The Classics and the Moderns

Harvey C. Mansfield, William R. Kenan, Jr., Professor of Government, studies and teaches political philosophy. He has written on Edmund Burke and the nature of political parties, on Machiavelli and the invention of indirect government, in defense of a defensible liberalism and in favor of a Constitutional American political science. He has also written on the discovery and development of the theory of executive power, and has translated three books of Machiavelli’s and (with the aid of his wife) Tocqueville's Democracy in America. His book on manliness has just been published. He was Chairman of the Government Department from 1973-1977, has held Guggenheim and NEH Fellowships, and has been a Fellow at the National Humanities Center. He won the Joseph R. Levenson award for his teaching at Harvard, received the Sidney Hook Memorial award from the National Association of Scholars, and in 2004 accepted a National Humanities Medal from the President.  He has hardly left Harvard since his first arrival in 1949, and has been on the faculty since 1962.

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TRANSCRIPT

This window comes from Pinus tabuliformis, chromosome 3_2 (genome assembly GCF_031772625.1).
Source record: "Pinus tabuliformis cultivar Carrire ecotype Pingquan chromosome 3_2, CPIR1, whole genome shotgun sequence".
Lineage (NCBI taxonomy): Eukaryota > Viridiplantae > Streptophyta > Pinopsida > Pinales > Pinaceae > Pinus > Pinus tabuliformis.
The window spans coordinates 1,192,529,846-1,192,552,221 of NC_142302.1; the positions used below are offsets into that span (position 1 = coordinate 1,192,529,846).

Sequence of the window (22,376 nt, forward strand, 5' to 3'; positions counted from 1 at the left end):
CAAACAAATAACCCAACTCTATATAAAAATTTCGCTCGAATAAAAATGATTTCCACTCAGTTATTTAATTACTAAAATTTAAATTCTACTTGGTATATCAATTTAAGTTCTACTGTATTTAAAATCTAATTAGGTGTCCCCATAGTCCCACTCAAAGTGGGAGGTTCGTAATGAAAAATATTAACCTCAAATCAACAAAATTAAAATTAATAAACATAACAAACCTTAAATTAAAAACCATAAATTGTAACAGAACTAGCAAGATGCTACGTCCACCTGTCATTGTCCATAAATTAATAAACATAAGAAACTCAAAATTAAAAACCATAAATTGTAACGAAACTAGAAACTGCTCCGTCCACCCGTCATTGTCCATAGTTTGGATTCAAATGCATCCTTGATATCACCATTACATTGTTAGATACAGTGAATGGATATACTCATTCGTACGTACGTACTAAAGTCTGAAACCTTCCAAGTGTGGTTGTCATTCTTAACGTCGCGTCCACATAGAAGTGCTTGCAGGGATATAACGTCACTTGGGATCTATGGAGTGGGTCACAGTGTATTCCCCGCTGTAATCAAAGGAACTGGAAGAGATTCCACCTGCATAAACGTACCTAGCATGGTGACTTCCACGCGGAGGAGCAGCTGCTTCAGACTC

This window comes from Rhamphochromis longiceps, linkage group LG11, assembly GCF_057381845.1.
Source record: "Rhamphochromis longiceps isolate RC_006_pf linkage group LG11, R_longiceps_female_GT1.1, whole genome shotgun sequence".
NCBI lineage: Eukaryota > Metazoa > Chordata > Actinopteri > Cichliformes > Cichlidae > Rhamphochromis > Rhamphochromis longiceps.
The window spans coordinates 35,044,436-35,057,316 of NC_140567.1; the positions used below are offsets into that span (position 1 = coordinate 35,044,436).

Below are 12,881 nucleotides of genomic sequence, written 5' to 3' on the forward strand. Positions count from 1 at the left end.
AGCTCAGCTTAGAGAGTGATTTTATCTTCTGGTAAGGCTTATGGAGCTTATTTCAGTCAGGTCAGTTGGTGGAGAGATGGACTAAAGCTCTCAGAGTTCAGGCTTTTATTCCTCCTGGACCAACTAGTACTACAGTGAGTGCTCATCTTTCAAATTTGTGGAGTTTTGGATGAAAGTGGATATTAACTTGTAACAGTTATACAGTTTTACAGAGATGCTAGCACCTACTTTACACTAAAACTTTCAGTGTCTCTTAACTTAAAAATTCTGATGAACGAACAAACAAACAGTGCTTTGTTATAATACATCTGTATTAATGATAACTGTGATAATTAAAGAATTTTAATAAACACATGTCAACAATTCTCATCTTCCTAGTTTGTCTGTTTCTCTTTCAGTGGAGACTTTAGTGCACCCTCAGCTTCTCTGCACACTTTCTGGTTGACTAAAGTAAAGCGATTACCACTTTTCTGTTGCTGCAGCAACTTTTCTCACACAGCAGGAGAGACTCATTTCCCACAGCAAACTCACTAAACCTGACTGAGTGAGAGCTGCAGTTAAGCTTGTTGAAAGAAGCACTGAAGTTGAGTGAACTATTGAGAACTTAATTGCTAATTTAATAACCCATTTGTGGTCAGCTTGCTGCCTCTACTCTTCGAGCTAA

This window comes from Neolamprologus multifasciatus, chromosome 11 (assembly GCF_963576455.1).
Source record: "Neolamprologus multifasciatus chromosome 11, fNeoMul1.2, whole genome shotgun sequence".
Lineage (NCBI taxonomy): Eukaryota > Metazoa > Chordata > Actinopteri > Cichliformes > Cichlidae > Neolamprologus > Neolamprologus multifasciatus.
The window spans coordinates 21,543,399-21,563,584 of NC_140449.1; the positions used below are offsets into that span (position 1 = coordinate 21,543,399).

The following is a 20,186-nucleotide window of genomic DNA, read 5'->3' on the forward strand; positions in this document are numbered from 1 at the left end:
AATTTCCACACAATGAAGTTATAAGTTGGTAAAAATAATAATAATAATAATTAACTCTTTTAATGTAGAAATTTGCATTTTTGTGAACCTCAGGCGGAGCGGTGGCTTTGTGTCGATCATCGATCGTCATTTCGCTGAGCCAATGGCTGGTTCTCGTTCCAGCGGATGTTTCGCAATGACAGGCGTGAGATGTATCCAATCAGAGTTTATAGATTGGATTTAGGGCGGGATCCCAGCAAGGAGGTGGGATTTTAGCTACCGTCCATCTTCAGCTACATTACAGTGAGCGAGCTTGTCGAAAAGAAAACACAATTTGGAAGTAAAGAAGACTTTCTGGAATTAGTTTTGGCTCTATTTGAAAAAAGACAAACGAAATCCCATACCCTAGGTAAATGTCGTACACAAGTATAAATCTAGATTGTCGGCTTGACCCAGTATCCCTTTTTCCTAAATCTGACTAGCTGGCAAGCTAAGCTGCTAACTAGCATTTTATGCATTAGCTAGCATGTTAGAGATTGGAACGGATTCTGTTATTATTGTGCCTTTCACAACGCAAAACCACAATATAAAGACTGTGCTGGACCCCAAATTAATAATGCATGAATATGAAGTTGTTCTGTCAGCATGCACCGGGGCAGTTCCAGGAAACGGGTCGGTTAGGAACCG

Question: What inspires you?

Harvey Mansfield: What most inspires me is Plato and Aristotle I have to say, and the notion of the possibility of returning to their thought. They were classical philosophers, classical political philosophers. Classical means “original”. And it also means “best”. Those two somehow go together. The original is best because philosophy and political philosophy after Plato and Aristotle become more academic … more covered over with received opinion, with schools of thought. But if you go back to Plato and Aristotle, you’ll see philosophy as it was getting going. And as it was getting going, it somehow got to be better than it’s ever been since.

Recorded on: 6/13/07

 


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